Engineering Beyond IT Sector: Which Non-IT Stream To Select In 2017?

By Rahul R, Senior Technical Journalist at EFY

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Today, Indian engineering has matured. Students are in fact preferring to apply their engineering knowledge more towards solving societal issues rather than to land fancy jobs. In this scenario, it only makes sense to throw light on aspects that enable engineers to exactly resort to practically applying what they have mastered at the academic levels.

Now, with the Information Technology enabled services (ITes) known to be a dominator (branch) and still amongst the most preferred branch of study, it is only natural that engineers are educated about the ‘other’ engineering branches mastering which physical issues in the real-world can be solved. Also, with the scope of ITes engineering branches like Computer Science Engineering (CSE) well known, prospective engineers would naturally ponder over the scope offered by the streams that are outside the realm of ITes.

With scope for non-ITes branches being the criteria, we consulted domain experts to effectively highlight what these branches offer for to-be-engineers in India. This point is now appropriate considering the fact that undergraduate professional counselling for selecting engineering seats in now underway in most states of the country.

Engineering of solutions for society, outside of Information Technology – The Beginning

With ITes engineering branches preferred by students in their quest for lucrative jobs, domain experts choose to downplay associated myths as far as non-ITes is concerned. “Engineering definitely exists beyond IT, students should think about societal issues and the ways and means to solve these problems before even opting to study engineering in India,” states Dr Radhakrishnan HK; an expert career counselor with over two decades of experience in guiding students towards right career paths.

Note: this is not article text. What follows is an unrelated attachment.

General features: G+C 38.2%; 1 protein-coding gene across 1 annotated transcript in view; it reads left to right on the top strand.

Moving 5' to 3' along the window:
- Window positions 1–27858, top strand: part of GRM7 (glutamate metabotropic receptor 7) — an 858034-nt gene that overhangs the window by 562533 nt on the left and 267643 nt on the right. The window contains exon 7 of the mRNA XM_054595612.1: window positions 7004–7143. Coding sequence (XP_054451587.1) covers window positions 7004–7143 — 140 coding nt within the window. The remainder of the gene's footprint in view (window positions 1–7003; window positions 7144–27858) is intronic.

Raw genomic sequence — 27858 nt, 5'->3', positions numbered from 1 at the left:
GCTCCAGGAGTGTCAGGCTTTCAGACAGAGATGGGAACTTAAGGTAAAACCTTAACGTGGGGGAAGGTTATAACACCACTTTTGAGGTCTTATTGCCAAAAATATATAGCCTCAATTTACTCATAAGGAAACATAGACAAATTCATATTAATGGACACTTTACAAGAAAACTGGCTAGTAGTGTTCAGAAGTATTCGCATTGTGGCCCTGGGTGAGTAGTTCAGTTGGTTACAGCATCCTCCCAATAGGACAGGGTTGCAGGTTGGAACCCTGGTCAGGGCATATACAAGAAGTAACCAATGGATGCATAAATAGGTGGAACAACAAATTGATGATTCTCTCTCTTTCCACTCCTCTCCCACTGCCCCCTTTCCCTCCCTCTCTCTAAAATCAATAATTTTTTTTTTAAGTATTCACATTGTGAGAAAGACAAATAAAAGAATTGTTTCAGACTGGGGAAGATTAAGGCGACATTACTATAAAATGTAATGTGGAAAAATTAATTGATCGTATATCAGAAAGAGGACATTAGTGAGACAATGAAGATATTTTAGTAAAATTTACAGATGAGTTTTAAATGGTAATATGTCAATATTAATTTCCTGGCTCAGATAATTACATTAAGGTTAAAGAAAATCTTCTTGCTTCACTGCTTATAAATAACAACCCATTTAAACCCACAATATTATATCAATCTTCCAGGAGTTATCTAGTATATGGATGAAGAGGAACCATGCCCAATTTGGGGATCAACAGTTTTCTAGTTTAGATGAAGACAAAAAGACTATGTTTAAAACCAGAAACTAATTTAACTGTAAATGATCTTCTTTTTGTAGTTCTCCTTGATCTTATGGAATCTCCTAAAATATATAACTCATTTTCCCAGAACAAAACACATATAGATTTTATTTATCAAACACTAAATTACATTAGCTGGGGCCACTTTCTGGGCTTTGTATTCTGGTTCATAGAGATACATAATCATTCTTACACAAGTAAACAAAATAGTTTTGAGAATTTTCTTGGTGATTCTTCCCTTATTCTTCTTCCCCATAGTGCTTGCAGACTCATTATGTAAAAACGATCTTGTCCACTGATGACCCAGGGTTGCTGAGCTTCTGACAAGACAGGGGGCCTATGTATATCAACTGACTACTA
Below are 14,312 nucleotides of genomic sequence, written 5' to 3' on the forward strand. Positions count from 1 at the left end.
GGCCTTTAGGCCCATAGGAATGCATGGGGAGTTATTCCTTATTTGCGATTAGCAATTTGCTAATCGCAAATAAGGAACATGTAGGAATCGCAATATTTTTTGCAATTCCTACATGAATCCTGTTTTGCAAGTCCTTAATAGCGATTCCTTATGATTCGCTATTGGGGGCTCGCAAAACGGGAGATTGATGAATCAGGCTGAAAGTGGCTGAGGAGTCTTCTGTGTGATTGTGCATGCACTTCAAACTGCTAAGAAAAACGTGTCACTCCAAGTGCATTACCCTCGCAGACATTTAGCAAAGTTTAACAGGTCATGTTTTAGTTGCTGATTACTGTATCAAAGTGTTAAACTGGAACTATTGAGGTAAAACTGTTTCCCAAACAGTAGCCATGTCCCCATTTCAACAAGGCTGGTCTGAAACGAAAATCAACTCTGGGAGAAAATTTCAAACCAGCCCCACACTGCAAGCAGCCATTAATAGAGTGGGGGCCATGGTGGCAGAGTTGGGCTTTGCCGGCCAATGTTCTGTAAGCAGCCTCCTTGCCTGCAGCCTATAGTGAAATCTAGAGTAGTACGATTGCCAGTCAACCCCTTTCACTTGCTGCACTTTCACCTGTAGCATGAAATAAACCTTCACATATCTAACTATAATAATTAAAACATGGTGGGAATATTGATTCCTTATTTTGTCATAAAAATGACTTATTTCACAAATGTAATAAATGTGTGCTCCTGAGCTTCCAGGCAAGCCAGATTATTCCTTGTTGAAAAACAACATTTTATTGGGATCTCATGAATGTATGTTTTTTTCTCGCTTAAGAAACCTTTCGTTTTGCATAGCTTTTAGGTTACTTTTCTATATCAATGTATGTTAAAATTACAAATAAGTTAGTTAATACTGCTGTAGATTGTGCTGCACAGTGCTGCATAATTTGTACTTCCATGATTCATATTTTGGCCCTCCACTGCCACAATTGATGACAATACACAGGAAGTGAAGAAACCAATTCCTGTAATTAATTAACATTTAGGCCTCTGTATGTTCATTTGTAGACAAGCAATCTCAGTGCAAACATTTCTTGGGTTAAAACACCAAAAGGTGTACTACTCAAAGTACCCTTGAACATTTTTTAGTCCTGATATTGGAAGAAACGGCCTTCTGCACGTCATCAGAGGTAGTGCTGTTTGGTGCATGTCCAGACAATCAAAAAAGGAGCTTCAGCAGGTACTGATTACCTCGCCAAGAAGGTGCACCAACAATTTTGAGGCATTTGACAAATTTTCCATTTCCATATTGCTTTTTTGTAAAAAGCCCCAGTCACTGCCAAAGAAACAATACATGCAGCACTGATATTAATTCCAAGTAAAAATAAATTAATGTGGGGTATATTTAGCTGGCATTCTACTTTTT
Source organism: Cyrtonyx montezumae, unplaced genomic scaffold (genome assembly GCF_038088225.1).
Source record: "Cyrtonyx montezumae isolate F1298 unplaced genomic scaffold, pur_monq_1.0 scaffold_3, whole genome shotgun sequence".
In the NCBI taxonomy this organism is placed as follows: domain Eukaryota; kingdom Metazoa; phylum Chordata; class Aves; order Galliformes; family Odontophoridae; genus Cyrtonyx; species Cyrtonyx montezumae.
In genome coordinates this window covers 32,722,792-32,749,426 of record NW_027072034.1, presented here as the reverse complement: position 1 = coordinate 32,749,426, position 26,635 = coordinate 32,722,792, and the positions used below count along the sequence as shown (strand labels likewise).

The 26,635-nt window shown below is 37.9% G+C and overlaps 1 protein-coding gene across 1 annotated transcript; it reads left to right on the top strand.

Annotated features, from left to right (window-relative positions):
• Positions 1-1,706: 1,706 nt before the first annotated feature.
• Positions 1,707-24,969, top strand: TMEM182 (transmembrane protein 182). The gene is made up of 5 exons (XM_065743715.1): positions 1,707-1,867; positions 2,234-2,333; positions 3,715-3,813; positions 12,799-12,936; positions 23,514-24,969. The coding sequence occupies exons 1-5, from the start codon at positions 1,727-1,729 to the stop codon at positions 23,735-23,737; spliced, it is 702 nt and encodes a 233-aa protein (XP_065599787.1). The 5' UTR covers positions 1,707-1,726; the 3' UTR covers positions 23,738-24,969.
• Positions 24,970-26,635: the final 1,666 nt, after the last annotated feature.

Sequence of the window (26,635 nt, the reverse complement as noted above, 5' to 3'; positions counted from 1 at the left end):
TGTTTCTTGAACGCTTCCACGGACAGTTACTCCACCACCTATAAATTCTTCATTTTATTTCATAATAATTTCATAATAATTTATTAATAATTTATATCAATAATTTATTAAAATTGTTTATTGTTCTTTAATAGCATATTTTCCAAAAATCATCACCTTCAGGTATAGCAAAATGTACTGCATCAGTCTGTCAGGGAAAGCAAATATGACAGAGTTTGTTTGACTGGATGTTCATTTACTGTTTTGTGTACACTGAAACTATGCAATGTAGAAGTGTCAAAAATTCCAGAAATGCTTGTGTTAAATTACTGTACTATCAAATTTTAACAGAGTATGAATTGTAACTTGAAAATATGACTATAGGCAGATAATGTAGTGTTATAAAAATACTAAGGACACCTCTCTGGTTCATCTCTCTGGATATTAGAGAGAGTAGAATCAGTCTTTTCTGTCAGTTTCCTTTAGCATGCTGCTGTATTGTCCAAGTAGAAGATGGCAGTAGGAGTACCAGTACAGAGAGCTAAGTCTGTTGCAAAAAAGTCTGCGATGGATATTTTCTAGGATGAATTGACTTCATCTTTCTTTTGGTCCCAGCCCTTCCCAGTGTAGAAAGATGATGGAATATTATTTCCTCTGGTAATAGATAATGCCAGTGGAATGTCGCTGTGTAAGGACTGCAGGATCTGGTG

The above sounds completely valid because students today tend to lean towards engineering branches which they think offers them rewarding careers only in terms of finance. However, this mindset too is not completely illogical.

“Engineering solutions to issues should get you money, you needn’t worry. But focus on completely utilising your engineering potential towards a holistic society,” adds Dr Radhakrishnan.

Now, with ITes streams of study on one side, experts feel that complete utilisation of engineering talent takes place when physical entities are created to address societal issues. This means that students should opt for branches using which real-world models can be built to challenge questions plaguing the atmosphere around us.

“Always go by the traditional rule book. An entity engineered physically any day gets more attention than the behind-the-scenes elements,” states Dr Radhakrishnan.

This means that for students preferring to study non-IT engineering streams, the key factor should be the scope, offered by each of these branches, for research and development (R&D). Leeway offered in terms of quickly adapting technology is also a factor in deciding the right engineering branch outside of software.

Step 2 – Evaluation of excitement factors from an academic perspective